6 Search Results for "Martinez, José"


Document
Optimizing Per-Core Priorities to Minimize End-To-End Latencies

Authors: Francesco Paladino, Alessandro Biondi, Enrico Bini, and Paolo Pazzaglia

Published in: LIPIcs, Volume 298, 36th Euromicro Conference on Real-Time Systems (ECRTS 2024)


Abstract
Logical Execution Time (LET) allows decoupling the schedule of real-time periodic tasks from their communication, with the advantage of isolating the communication pattern from the variability of the schedule. However, when such tasks are organized in chains, the usage of LET at the task level does not necessarily transfer the same LET properties to the chain level. In this paper, we extend a LET-like model from tasks to chains spanning over multiple cores. We leverage the designed constant latency chains to optimize per-core priority assignment. Finally, we also provide a set of heuristic algorithms, that are compared in a large-scale experimental evaluation.

Cite as

Francesco Paladino, Alessandro Biondi, Enrico Bini, and Paolo Pazzaglia. Optimizing Per-Core Priorities to Minimize End-To-End Latencies. In 36th Euromicro Conference on Real-Time Systems (ECRTS 2024). Leibniz International Proceedings in Informatics (LIPIcs), Volume 298, pp. 6:1-6:25, Schloss Dagstuhl – Leibniz-Zentrum für Informatik (2024)


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@InProceedings{paladino_et_al:LIPIcs.ECRTS.2024.6,
  author =	{Paladino, Francesco and Biondi, Alessandro and Bini, Enrico and Pazzaglia, Paolo},
  title =	{{Optimizing Per-Core Priorities to Minimize End-To-End Latencies}},
  booktitle =	{36th Euromicro Conference on Real-Time Systems (ECRTS 2024)},
  pages =	{6:1--6:25},
  series =	{Leibniz International Proceedings in Informatics (LIPIcs)},
  ISBN =	{978-3-95977-324-9},
  ISSN =	{1868-8969},
  year =	{2024},
  volume =	{298},
  editor =	{Pellizzoni, Rodolfo},
  publisher =	{Schloss Dagstuhl -- Leibniz-Zentrum f{\"u}r Informatik},
  address =	{Dagstuhl, Germany},
  URL =		{https://drops.dagstuhl.de/entities/document/10.4230/LIPIcs.ECRTS.2024.6},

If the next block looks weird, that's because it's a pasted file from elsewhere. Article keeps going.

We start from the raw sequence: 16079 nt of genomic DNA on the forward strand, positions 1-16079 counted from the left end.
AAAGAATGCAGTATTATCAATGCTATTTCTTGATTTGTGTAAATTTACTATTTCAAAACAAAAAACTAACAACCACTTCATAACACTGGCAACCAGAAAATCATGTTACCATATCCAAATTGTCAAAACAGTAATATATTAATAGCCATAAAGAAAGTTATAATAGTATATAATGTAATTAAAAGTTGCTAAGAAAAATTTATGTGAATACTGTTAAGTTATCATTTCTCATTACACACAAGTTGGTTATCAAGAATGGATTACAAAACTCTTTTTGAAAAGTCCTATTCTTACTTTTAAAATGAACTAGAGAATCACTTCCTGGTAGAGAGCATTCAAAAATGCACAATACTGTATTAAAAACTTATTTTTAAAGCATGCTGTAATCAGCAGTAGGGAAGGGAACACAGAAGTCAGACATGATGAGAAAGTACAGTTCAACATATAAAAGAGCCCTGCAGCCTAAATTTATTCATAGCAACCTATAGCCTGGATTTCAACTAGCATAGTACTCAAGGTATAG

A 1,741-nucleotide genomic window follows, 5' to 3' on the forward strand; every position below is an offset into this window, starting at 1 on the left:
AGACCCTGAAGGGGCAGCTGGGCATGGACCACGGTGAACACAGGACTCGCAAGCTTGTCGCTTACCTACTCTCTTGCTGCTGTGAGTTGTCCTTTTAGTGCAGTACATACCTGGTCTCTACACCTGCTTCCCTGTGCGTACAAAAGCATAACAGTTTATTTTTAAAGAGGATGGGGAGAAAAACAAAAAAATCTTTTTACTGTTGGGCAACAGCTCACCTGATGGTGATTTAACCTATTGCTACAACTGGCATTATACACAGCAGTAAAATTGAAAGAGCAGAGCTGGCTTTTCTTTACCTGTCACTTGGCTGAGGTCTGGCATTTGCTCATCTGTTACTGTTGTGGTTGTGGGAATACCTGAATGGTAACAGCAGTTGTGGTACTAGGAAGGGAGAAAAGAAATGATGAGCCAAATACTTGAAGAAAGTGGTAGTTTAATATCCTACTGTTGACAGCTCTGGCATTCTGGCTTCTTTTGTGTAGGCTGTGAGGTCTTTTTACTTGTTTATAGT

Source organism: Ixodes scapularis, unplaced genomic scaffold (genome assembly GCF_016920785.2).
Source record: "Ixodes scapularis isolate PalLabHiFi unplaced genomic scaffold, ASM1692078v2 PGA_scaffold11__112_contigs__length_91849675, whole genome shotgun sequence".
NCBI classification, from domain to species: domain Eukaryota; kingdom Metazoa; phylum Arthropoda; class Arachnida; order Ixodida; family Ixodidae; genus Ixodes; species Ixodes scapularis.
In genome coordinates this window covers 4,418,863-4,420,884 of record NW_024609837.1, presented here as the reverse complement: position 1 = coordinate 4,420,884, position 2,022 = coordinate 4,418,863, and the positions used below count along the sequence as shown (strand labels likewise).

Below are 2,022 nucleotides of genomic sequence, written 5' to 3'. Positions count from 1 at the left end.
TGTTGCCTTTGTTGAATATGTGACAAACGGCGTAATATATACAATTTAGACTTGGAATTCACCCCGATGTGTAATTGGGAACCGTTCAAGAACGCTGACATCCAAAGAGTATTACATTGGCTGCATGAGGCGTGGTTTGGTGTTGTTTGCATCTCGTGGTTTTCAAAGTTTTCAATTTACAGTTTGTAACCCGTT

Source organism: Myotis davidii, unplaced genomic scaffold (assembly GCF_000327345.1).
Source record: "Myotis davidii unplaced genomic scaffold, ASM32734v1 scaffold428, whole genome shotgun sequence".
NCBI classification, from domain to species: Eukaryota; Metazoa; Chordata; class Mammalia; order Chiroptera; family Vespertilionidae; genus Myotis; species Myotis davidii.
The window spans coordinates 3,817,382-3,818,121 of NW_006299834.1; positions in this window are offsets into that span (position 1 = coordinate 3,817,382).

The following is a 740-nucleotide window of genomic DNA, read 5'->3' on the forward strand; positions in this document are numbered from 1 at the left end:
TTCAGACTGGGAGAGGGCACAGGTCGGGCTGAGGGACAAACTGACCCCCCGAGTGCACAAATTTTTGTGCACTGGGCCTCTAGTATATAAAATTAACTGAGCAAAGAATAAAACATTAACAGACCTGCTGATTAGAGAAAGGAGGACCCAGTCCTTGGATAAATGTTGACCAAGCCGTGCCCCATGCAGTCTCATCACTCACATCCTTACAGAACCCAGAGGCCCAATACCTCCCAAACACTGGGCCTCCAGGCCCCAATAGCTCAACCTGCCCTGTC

URN =		{urn:nbn:de:0030-drops-203094},
  doi =		{10.4230/LIPIcs.ECRTS.2024.6},
  annote =	{Keywords: Cause-Effect Chains, Logical Execution Time, End-to-End Latency, Design Optimization, Task Priorities, Data Age, Reaction Time}
}
Document
Survey
Semantic Web: Past, Present, and Future

Authors: Ansgar Scherp, Gerd Groener, Petr Škoda, Katja Hose, and Maria-Esther Vidal

Published in: TGDK, Volume 2, Issue 1 (2024): Special Issue on Trends in Graph Data and Knowledge - Part 2. Transactions on Graph Data and Knowledge, Volume 2, Issue 1


Abstract
Ever since the vision was formulated, the Semantic Web has inspired many generations of innovations. Semantic technologies have been used to share vast amounts of information on the Web, enhance them with semantics to give them meaning, and enable inference and reasoning on them. Throughout the years, semantic technologies, and in particular knowledge graphs, have been used in search engines, data integration, enterprise settings, and machine learning. In this paper, we recap the classical concepts and foundations of the Semantic Web as well as modern and recent concepts and applications, building upon these foundations. The classical topics we cover include knowledge representation, creating and validating knowledge on the Web, reasoning and linking, and distributed querying. We enhance this classical view of the so-called "Semantic Web Layer Cake" with an update of recent concepts that include provenance, security and trust, as well as a discussion of practical impacts from industry-led contributions. We conclude with an outlook on the future directions of the Semantic Web. This is a living document. If you like to contribute, please contact the first author and visit: https://github.com/ascherp/semantic-web-primer

Cite as

Ansgar Scherp, Gerd Groener, Petr Škoda, Katja Hose, and Maria-Esther Vidal. Semantic Web: Past, Present, and Future. In Special Issue on Trends in Graph Data and Knowledge - Part 2. Transactions on Graph Data and Knowledge (TGDK), Volume 2, Issue 1, pp. 3:1-3:37, Schloss Dagstuhl – Leibniz-Zentrum für Informatik (2024)


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@Article{scherp_et_al:TGDK.2.1.3,
  author =	{Scherp, Ansgar and Groener, Gerd and \v{S}koda, Petr and Hose, Katja and Vidal, Maria-Esther},
  title =	{{Semantic Web: Past, Present, and Future}},
  journal =	{Transactions on Graph Data and Knowledge},
  pages =	{3:1--3:37},
  ISSN =	{2942-7517},
  year =	{2024},
  volume =	{2},
  number =	{1},
  publisher =	{Schloss Dagstuhl -- Leibniz-Zentrum f{\"u}r Informatik},
  address =	{Dagstuhl, Germany},
  URL =		{https://drops.dagstuhl.de/entities/document/10.4230/TGDK.2.1.3},
  URN =		{urn:nbn:de:0030-drops-198607},
  doi =		{10.4230/TGDK.2.1.3},
  annote =	{Keywords: Linked Open Data, Semantic Web Graphs, Knowledge Graphs}
}
Document
Position
Standardizing Knowledge Engineering Practices with a Reference Architecture

Authors: Bradley P. Allen and Filip Ilievski

Published in: TGDK, Volume 2, Issue 1 (2024): Special Issue on Trends in Graph Data and Knowledge - Part 2. Transactions on Graph Data and Knowledge, Volume 2, Issue 1


Abstract